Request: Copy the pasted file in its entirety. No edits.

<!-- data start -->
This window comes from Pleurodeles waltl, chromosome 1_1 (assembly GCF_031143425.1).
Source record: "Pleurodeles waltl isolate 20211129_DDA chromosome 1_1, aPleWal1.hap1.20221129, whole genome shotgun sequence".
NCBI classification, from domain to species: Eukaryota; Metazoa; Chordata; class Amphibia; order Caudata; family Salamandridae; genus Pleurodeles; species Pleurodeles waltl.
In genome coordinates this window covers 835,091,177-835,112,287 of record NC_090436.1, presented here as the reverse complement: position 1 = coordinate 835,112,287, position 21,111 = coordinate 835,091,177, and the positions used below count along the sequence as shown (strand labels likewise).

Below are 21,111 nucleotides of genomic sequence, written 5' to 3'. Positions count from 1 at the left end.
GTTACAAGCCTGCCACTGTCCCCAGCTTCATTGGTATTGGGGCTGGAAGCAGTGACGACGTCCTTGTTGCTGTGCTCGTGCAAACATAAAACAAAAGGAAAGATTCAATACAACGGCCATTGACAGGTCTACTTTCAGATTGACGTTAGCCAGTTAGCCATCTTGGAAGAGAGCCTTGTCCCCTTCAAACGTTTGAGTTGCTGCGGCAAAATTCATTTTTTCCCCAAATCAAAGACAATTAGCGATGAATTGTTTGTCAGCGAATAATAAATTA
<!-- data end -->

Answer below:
This window comes from Pleurodeles waltl, chromosome 1_1 (assembly GCF_031143425.1).
Source record: "Pleurodeles waltl isolate 20211129_DDA chromosome 1_1, aPleWal1.hap1.20221129, whole genome shotgun sequence".
NCBI classification, from domain to species: Eukaryota; Metazoa; Chordata; class Amphibia; order Caudata; family Salamandridae; genus Pleurodeles; species Pleurodeles waltl.
In genome coordinates this window covers 835,091,177-835,112,287 of record NC_090436.1, presented here as the reverse complement: position 1 = coordinate 835,112,287, position 21,111 = coordinate 835,091,177, and the positions used below count along the sequence as shown (strand labels likewise).

Below are 21,111 nucleotides of genomic sequence, written 5' to 3'. Positions count from 1 at the left end.
GTTACAAGCCTGCCACTGTCCCCAGCTTCATTGGTATTGGGGCTGGAAGCAGTGACGACGTCCTTGTTGCTGTGCTCGTGCAAACATAAAACAAAAGGAAAGATTCAATACAACGGCCATTGACAGGTCTACTTTCAGATTGACGTTAGCCAGTTAGCCATCTTGGAAGAGAGCCTTGTCCCCTTCAAACGTTTGAGTTGCTGCGGCAAAATTCATTTTTTCCCCAAATCAAAGACAATTAGCGATGAATTGTTTGTCAGCGAATAATAAATTA